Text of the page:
The Shankaracharya of Kanchi Kamakoti Peetam, Sri Jeyandra Saraswathi Swamigal, attained siddhi on 28th February 2018 at the age of 82. He had earlier complained of breathlessness and was taken to the hospital where he attained siddhi. Millions of Hindus as well as his followers in India and around the world mourn his loss.
In 1954, the nineteen year old M. Subramanyam was anointed as the 69th pontiff of the Kanchi Kamakoti Peetam by his guru, the revered Sri Chandrashekara Saraswathi Swamigal. After the siddhi of his guru, he became the head of the Matam in 1994 and had since provided a unique combination of social and religious leadership that had endeared him to millions of his followers. The seer, well versed in traditional vedic scholarship, was also keenly aware of the fast changing socio-religious ecosystem in a developing India and swiftly adapted himself to the changes. He displayed from early on, a multi-faceted personality that went well beyond his traditional religious callings at the Matam.
Pudhu Periyava, as he was reverentially addressed by his followers, had shown keen interest in spreading the teachings of Adi Shankara to every section of the society. In this effort, the Kanchi Matam, like many other venerable Hindu religious institutions in India, has a glorious tradition of unmatched service to the community. His followers came from every walk of life. They included the rich and the famous, powerful politicians of every shade, the poor, Muslims, Christians, destitute folks and people abandoned by society.
Jeyandra Saraswathi Swamigal was always acutely aware of the sufferings as well as the worldly pressures on large sections of Indian society. For him, India’s true progress lay in uplifting these sections and he did his bit silently, often working below the radar. As a Sanyasi, he was a pillar of support and succor to all of them. His demise, naturally, has saddened millions of people in India and all over the world.
During his lifetime, Sri Jeyandra Saraswathi Swamigal did not shy away from speaking out on issues that affected India at large. Obviously, this did stir up a lot of controversy. Following the footsteps of his guru, the Kanchi Seer too decided to meet these controversies headlong. But all along, he was laser-focused on serving the poor and underprivileged and did not allow the criticisms to deter him from his path of service.
Today it may be fashionable to speak of “inclusive growth”, but this Kanchi Seer had actually been practicing this for at least forty years. He had personally walked into housing communities of Dalits, fishermen, scheduled caste folks etc. in every nook and cranny of not only Tamil Nadu, but all over India. For instance his visits to the slums of Dharavi in Mumbai was well received by the residents there so much so that even today many have a picture of this great seer in their humble homes. This proved that in reality he was not just a religious leader to a small section of society as portrayed by many politicians and liberal media, but was the guru who had a pan Indian following.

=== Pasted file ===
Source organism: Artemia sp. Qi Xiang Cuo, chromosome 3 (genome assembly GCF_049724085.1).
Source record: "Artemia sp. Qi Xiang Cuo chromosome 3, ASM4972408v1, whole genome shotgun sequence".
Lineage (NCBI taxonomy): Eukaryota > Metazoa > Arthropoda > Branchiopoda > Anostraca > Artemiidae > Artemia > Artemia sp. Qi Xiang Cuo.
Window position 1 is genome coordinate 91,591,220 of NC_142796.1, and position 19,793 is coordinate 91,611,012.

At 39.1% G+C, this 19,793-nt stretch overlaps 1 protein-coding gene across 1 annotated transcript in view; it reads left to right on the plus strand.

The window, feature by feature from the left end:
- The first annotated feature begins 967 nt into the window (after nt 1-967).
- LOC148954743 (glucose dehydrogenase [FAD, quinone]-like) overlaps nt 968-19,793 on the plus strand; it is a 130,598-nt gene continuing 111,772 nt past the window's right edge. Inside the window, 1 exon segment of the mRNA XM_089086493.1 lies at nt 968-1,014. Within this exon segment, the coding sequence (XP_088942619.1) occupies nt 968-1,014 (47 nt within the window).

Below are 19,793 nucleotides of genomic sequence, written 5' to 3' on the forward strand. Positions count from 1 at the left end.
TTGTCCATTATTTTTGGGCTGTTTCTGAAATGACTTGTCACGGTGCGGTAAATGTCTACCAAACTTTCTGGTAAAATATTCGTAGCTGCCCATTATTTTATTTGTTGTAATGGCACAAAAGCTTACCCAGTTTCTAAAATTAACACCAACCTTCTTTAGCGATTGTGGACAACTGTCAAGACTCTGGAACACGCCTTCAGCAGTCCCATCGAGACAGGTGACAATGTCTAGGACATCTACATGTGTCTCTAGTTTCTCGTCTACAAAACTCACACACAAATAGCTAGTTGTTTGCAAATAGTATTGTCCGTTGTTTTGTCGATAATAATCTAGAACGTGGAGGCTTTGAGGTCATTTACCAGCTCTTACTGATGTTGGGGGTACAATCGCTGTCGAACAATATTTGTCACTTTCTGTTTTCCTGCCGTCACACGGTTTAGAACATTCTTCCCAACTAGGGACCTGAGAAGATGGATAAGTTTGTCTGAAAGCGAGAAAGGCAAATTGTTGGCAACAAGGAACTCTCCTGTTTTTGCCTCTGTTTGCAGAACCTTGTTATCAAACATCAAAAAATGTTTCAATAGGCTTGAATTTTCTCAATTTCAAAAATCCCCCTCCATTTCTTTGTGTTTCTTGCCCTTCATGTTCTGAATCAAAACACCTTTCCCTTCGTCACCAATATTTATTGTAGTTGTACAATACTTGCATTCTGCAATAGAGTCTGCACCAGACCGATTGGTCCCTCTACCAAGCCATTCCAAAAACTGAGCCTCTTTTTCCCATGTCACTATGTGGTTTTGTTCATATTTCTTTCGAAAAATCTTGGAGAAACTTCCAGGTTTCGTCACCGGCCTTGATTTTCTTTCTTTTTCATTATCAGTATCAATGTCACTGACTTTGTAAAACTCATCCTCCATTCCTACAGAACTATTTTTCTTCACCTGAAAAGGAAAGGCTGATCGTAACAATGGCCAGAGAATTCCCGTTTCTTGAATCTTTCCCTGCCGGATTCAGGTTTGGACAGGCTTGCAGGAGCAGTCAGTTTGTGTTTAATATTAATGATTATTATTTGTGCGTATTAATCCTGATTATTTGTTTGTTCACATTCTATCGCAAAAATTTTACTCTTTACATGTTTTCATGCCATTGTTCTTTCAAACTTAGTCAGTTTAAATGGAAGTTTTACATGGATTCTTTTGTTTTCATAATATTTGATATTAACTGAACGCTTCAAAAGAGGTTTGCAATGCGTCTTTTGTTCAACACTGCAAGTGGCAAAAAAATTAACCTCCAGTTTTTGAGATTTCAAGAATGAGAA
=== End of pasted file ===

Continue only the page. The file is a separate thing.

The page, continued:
The Shankaracharya was instrumental in opening innumerable free schools for children of the poor, irrespective of religion. Many of these schools also provide free food to the children. He had also established several hospitals for their welfare. Many of the super specialty hospitals he had set up now offer advanced treatments on a non-profit basis.
As mentioned, he was not a stranger to controversy. He had briefly left the Mutt in 1987, but returned shortly thereafter. Later in 2004, much to the anguish of Hindus at large, he was arrested by the Tamil Nadu government on trumped up charges of murder. The case had dragged on, but the then state government headed by J Jayalalithaa could not prove the charges it had bought on in the court of law. Needless to say, the charges were dropped and the Seer and his disciple were acquitted.
It must be mentioned here that years later, Shri Pranab Mukherjee, the former President of India, in his memoir, has pointed fingers at the erstwhile UPA government, hinting that it was instrumental in framing the Shankaracharya for apparent political reasons. He has also written that in a subsequent Cabinet meeting he had vehemently opposed the arrest and disrespectful treatment of the seer. The Seer’s arrest had left a deep scar in the minds of the Hindus since they perceived this as a wanton affront to their religious rights and freedom to practice their religion. Not surprisingly, the mainstream media in India had never raised a hue and cry about religious freedom or tolerance then.
The Seer was also instrumental in bringing together the leaders of Muslim and Hindu organizations to the discussion table to arrive at a negotiated settlement of the vexed Ayodhya Ram Temple dispute. Both Hindus and Muslims alike had admired the Seer’s pacifist approach and vowed to continue the discussions. It is indeed sad that the Seer did not have an opportunity to see the dispute settled in his lifetime.
Hindus at large have lost a true pillar of support , a sage who did not shy away from speaking up for them – be it conversion, Ram Janma Bhoomi , their right to manage their own temples or for that matter anything that encroached on the freedom of religion in India.
For the Dalits and the neglected sections of society – Hindus as well as non-Hindus, whom the politicians fashionably profess to court and serve - he was like a banyan tree - praying, caring and doing his bit for their welfare in every small way. For them the banyan tree of support has fallen and is indeed a colossal loss. Yet, life has to carry on and they will miss their beloved Swamiji.
The mantle at the Kanchi Matam now passes on to Sri Vijayendra Saraswathi Swamigal, the 70th pontiff. But the memory of Sri Jeyandra Saraswathi Swamigal, the 69th Shankaracharya of Kanchi Kamakoti Peetam, will linger on for ages to come. A widely admired and revered Swami is no more.